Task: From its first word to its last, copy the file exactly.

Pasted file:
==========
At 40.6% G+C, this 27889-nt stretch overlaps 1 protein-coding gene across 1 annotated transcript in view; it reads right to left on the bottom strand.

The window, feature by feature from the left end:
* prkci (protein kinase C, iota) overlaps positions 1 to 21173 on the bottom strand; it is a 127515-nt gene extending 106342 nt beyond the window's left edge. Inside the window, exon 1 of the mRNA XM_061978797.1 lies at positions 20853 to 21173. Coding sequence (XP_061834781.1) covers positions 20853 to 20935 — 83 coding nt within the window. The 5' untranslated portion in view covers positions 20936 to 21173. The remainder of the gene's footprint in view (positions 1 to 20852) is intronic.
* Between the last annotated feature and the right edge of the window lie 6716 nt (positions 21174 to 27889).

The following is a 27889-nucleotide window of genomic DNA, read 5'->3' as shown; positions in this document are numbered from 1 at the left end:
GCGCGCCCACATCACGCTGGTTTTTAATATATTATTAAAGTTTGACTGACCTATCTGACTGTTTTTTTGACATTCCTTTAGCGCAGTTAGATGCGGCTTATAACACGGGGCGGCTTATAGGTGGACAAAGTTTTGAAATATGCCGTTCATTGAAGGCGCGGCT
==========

At 40.6% G+C, this 27889-nt stretch overlaps 1 protein-coding gene across 1 annotated transcript in view; it reads right to left on the bottom strand.

The window, feature by feature from the left end:
* prkci (protein kinase C, iota) overlaps positions 1 to 21173 on the bottom strand; it is a 127515-nt gene extending 106342 nt beyond the window's left edge. Inside the window, exon 1 of the mRNA XM_061978797.1 lies at positions 20853 to 21173. Coding sequence (XP_061834781.1) covers positions 20853 to 20935 — 83 coding nt within the window. The 5' untranslated portion in view covers positions 20936 to 21173. The remainder of the gene's footprint in view (positions 1 to 20852) is intronic.
* Between the last annotated feature and the right edge of the window lie 6716 nt (positions 21174 to 27889).

The following is a 27889-nucleotide window of genomic DNA, read 5'->3' as shown; positions in this document are numbered from 1 at the left end:
GCGCGCCCACATCACGCTGGTTTTTAATATATTATTAAAGTTTGACTGACCTATCTGACTGTTTTTTTGACATTCCTTTAGCGCAGTTAGATGCGGCTTATAACACGGGGCGGCTTATAGGTGGACAAAGTTTTGAAATATGCCGTTCATTGAAGGCGCGGCT